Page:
Since 1 January 2018, ships above 5000 gross tonnage are subject to monitoring and reporting obligations of their carbon dioxide emissions for voyages from, between or to ports within the European Union (EU) territory. This is pursuant to European legislation which came into force on 1 July 2015, but became fully effective at the beginning of this year.
International maritime shipping remains the only means of transport not forming part of the EU’s commitment to reduce greenhouse gas emissions. Shipping emissions are predicted to increase between 50% and 250% by 2050 (depending on future economic/energy developments). Therefore, there is drive for measures for the reduction of such emissions.
Part one of this article considers the relevant legal framework and the key compliance dates for implementation. Part two looks in more detail at the obligations of monitoring, reporting and verification and also summarises the relevant UK legislation.
The key instrument establishing the new framework is Regulation 2015/757 (as amended by delegated Regulation 2016/2071) on the monitoring, reporting and verification (MRV) of carbon dioxide emissions from maritime transport (the ‘Regulation’). Also of relevance are the delegated Regulation 2016/2072 on verification activities and accreditation, the implementing Regulation 2016/1927 on templates and the implementing Regulation 2016/1928 on determination of cargo carried for certain ship categories.
According to the Regulation, the MRV system is seen as the first step of a staged approach for the inclusion of maritime transport emissions in the EU’s greenhouse gas reduction commitment. Reductions can be achieved by applying operational measures and implementing existing technologies. For the time being, no substantial investment is required.
However, with ongoing demands for the implementation of measures to reduce emissions and fuel consumption it is likely that substantial investment might be required, thus older vessels might have to be scrapped earlier than anticipated. Currently the adoption of such measures is affected also by the lack of access to financial incentives for investment in ship efficiency and the reality that since charterers pay the fuel bills, owners are not going to benefit from investing in improving fuel consumption/efficiency.
The Regulation imposes monitoring and reporting obligations on ships above 5000 gross tonnage (irrespective of flag) in relation to their carbon dioxide emissions released and other relevant information during their voyages from, to and between ports under the jurisdiction of a member state.
There are limited exclusions for some categories including warships, naval auxiliaries, and fish-catching or fish-processing ships.
The Regulation applies to commercial voyages, including ballast ones. A voyage is defined as any movement of a ship that originates or terminates in a port of call and that serves the purpose of transporting passengers or cargo for commercial purposes.
Activities such as dredging, ice-breaking, pipe laying or offshore installation are not included.
Stops in ports where the vessel does not transport passengers or cargo are not considered as ports of call. Examples include stops for the sole purpose of refuelling, getting supplies, going into dry-dock or when a vessel stops at a port in need of assistance.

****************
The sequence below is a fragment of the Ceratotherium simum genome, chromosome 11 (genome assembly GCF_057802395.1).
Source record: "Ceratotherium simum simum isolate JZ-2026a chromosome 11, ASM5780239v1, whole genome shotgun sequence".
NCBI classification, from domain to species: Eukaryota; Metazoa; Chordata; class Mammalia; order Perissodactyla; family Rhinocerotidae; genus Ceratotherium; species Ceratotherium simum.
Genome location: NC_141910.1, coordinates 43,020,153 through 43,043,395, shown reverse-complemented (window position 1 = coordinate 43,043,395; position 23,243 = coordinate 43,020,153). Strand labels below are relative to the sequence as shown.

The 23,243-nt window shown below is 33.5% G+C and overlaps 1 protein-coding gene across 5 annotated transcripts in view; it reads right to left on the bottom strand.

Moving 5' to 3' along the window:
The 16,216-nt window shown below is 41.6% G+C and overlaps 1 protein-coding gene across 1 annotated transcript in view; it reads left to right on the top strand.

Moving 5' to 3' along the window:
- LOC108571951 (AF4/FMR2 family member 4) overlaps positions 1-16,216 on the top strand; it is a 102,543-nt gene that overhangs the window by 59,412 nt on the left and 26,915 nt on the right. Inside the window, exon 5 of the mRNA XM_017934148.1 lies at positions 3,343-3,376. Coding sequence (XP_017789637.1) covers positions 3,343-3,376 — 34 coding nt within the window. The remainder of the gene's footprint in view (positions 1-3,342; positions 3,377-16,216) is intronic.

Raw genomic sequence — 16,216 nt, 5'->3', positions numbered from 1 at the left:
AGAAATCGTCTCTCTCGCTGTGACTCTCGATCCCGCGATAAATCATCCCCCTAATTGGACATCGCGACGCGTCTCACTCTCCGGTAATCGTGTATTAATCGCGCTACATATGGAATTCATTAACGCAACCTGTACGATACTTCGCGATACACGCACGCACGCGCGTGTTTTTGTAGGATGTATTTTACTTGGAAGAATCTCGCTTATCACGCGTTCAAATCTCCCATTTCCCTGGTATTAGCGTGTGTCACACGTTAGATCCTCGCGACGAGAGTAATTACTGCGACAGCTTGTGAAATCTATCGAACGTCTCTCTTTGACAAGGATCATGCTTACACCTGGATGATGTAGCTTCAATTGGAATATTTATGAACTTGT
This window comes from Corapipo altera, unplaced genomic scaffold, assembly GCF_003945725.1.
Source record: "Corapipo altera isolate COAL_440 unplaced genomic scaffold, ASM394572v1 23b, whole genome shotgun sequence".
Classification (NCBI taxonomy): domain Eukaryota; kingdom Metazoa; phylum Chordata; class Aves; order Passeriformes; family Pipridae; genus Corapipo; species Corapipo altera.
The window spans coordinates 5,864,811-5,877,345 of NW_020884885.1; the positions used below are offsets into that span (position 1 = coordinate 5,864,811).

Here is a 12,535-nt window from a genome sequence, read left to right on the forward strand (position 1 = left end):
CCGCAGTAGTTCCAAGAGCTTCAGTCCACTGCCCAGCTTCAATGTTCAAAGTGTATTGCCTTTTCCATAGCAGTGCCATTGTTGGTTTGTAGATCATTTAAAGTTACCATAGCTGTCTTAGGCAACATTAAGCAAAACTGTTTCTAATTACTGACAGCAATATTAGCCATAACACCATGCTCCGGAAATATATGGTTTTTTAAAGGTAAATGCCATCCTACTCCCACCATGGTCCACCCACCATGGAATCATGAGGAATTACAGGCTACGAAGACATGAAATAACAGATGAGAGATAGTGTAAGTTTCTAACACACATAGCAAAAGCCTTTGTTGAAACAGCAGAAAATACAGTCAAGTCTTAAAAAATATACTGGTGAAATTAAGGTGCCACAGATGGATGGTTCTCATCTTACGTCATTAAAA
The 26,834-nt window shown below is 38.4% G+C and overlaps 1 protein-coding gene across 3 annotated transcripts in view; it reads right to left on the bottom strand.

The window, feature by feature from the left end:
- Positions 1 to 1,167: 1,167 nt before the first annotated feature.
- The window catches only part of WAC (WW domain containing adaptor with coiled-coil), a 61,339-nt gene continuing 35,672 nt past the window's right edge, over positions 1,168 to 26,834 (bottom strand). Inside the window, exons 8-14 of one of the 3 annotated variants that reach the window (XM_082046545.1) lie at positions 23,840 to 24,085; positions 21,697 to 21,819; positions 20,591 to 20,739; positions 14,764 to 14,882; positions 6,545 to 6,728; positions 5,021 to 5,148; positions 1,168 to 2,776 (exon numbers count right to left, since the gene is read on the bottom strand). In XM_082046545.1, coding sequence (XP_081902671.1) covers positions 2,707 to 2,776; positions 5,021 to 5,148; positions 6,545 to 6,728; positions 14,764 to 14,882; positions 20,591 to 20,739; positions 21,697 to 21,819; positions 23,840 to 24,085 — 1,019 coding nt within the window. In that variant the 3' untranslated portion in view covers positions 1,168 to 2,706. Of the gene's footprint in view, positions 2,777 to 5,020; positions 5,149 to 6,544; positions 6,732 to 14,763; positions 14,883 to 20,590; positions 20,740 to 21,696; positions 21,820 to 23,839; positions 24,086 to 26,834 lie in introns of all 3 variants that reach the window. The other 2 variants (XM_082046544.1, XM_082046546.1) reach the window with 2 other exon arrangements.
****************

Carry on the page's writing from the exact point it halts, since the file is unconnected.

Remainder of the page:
For the Regulation to be applicable, the voyage must be from, between or to a port located within the EU territory, including Norway and Iceland. There are some European Economic Area member states' overseas countries and territories which do not qualify as ports of call within the territory.
MRV obligations are to be fulfilled on a ‘per ship’ basis. The obligation falls upon the shipowner or any other entity who has taken the responsibility of operating the vessel, such as managers or bareboat charterers (referred to as ‘company’ in the Regulation).
The key compliance dates for MRV companies are summarised as follows:
- By 31 August 2017, MRV companies shall have submitted for approval to an accredited verifier a monitoring plan on a ‘per ship’ basis indicating the chosen method for monitoring and reporting emissions and other relevant information. It consists of transparent and complete documentation of the monitoring method and procedures to be applied to each of their ships. The fact that this deadline has passed is not necessarily an issue, as the Regulation makes provision that for vessels falling under the scope of the Regulation after that date, the relevant MRV company is to submit a monitoring plan to a verifier at the latest within two months after the vessel’s relevant call in a port
- From 1 January 2018 MRV companies (on the basis of the ship's satisfactorily assessed monitoring plan) are to commence the monitoring of the carbon dioxide emissions and other relevant information for each ship on a per-voyage and annual basis
- From 2019 onwards and by 30 April of each year, MRV companies are to submit to the European Commission and the flag state authorities, an emissions report verified independently for each ship under their responsibility
- From 30 June 2019 onwards, ships having carried out activities falling under the Regulation during the previous calendar year and visiting ports within the EU territory shall have on board a valid document of compliance relating to the relevant reporting period
- By 30 June each year, the European Commission shall make publicly available the information on carbon dioxide emissions and further information prescribed under the Regulation